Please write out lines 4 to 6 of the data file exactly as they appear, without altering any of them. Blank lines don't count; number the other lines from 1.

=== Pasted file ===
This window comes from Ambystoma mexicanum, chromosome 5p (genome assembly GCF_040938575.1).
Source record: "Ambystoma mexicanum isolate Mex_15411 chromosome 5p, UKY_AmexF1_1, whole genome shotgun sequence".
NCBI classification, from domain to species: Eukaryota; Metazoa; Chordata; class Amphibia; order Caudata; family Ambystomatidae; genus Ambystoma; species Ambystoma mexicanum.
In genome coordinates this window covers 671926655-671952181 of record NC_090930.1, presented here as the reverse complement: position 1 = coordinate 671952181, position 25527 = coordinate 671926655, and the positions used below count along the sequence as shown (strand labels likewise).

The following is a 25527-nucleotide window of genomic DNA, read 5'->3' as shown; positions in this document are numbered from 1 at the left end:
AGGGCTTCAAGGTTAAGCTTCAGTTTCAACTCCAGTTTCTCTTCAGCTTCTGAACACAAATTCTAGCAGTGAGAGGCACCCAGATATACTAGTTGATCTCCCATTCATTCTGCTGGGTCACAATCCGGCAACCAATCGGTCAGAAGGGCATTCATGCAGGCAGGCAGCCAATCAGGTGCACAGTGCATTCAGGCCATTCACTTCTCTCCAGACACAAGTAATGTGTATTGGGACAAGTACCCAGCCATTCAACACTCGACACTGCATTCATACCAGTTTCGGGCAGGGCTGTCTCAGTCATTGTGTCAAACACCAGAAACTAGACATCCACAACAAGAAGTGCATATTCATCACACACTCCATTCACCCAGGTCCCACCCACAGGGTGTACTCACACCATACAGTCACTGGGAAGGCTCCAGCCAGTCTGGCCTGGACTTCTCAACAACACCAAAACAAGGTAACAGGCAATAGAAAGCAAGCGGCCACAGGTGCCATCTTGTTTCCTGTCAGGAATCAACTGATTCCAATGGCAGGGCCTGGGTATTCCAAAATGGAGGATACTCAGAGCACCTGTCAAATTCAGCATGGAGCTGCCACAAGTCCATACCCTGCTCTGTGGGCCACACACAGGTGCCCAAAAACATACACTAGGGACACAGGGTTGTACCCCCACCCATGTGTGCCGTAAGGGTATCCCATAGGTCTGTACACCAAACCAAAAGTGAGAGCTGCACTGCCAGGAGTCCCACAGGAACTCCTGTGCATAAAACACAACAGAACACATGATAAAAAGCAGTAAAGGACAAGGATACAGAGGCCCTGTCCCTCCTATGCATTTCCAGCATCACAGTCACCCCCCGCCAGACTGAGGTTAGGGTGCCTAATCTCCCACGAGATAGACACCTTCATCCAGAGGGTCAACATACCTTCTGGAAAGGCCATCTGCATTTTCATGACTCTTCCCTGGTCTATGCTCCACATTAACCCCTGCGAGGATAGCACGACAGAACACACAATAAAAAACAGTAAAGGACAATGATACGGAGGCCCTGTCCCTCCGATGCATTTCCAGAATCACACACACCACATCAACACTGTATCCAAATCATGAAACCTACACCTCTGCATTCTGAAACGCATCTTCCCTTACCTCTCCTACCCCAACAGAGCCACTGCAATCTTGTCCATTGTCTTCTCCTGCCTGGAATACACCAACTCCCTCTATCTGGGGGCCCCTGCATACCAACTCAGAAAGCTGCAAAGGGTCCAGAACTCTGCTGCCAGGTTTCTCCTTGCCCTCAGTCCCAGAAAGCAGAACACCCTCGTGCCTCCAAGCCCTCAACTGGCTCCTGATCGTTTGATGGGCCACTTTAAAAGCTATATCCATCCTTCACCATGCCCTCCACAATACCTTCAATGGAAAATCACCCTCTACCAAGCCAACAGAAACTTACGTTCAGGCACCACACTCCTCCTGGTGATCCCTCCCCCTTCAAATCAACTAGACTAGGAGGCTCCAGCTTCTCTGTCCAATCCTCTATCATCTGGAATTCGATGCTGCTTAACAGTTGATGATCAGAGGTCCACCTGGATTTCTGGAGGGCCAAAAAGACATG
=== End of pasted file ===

In genome coordinates this window covers 671926655-671952181 of record NC_090930.1, presented here as the reverse complement: position 1 = coordinate 671952181, position 25527 = coordinate 671926655, and the positions used below count along the sequence as shown (strand labels likewise).

The following is a 25527-nucleotide window of genomic DNA, read 5'->3' as shown; positions in this document are numbered from 1 at the left end:
AGGGCTTCAAGGTTAAGCTTCAGTTTCAACTCCAGTTTCTCTTCAGCTTCTGAACACAAATTCTAGCAGTGAGAGGCACCCAGATATACTAGTTGATCTCCCATTCATTCTGCTGGGTCACAATCCGGCAACCAATCGGTCAGAAGGGCATTCATGCAGGCAGGCAGCCAATCAGGTGCACAGTGCATTCAGGCCATTCACTTCTCTCCAGACACAAGTAATGTGTATTGGGACAAGTACCCAGCCATTCAACACTCGACACTGCATTCATACCAGTTTCGGGCAGGGCTGTCTCAGTCATTGTGTCAAACACCAGAAACTAGACATCCACAACAAGAAGTGCATATTCATCACACACTCCATTCACCCAGGTCCCACCCACAGGGTGTACTCACACCATACAGTCACTGGGAAGGCTCCAGCCAGTCTGGCCTGGACTTCTCAACAACACCAAAACAAGGTAACAGGCAATAGAAAGCAAGCGGCCACAGGTGCCATCTTGTTTCCTGTCAGGAATCAACTGATTCCAATGGCAGGGCCTGGGTATTCCAAAATGGAGGATACTCAGAGCACCTGTCAAATTCAGCATGGAGCTGCCACAAGTCCATACCCTGCTCTGTGGGCCACACACAGGTGCCCAAAAACATACACTAGGGACACAGGGTTGTACCCCCACCCATGTGTGCCGTAAGGGTATCCCATAGGTCTGTACACCAAACCAAAAGTGAGAGCTGCACTGCCAGGAGTCCCACAGGAACTCCTGTGCATAAAACACAACAGAACACATGATAAAAAGCAGTAAAGGACAAGGATACAGAGGCCCTGTCCCTCCTATGCATTTCCAGCATCACAGTCACCCCCCGCCAGACTGAGGTTAGGGTGCCTAATCTCCCACGAGATAGACACCTTCATCCAGAGGGTCAACATACCTTCTGGAAAGGCCATCTGCATTTTCATGACTCTTCCCTGGTCTATGCTCCACATTAACCCCTGCGAGGATAGCACGACAGAACACACAATAAAAAACAGTAAAGGACAATGATACGGAGGCCCTGTCCCTCCGATGCATTTCCAGAATCACACACACCACATCAACACTGTATCCAAATCATGAAACCTACACCTCTGCATTCTGAAACGCATCTTCCCTTACCTCTCCTACCCCAACAGAGCCACTGCAATCTTGTCCATTGTCTTCTCCTGCCTGGAATACACCAACTCCCTCTATCTGGGGGCCCCTGCATACCAACTCAGAAAGCTGCAAAGGGTCCAGAACTCTGCTGCCAGGTTTCTCCTTGCCCTCAGTCCCAGAAAGCAGAACACCCTCGTGCCTCCAAGCCCTCAACTGGCTCCTGATCGTTTGATGGGCCACTTTAAAAGCTATATCCATCCTTCACCATGCCCTCCACAATACCTTCAATGGAAAATCACCCTCTACCAAGCCAACAGAAACTTACGTTCAGGCACCACACTCCTCCTGGTGATCCCTCCCCCTTCAAATCAACTAGACTAGGAGGCTCCAGCTTCTCTGTCCAATCCTCTATCATCTGGAATTCGATGCTGCTTAACAGTTGATGATCAGAGGTCCACCTGGATTTCTGGAGGGCCAAAAAGACATG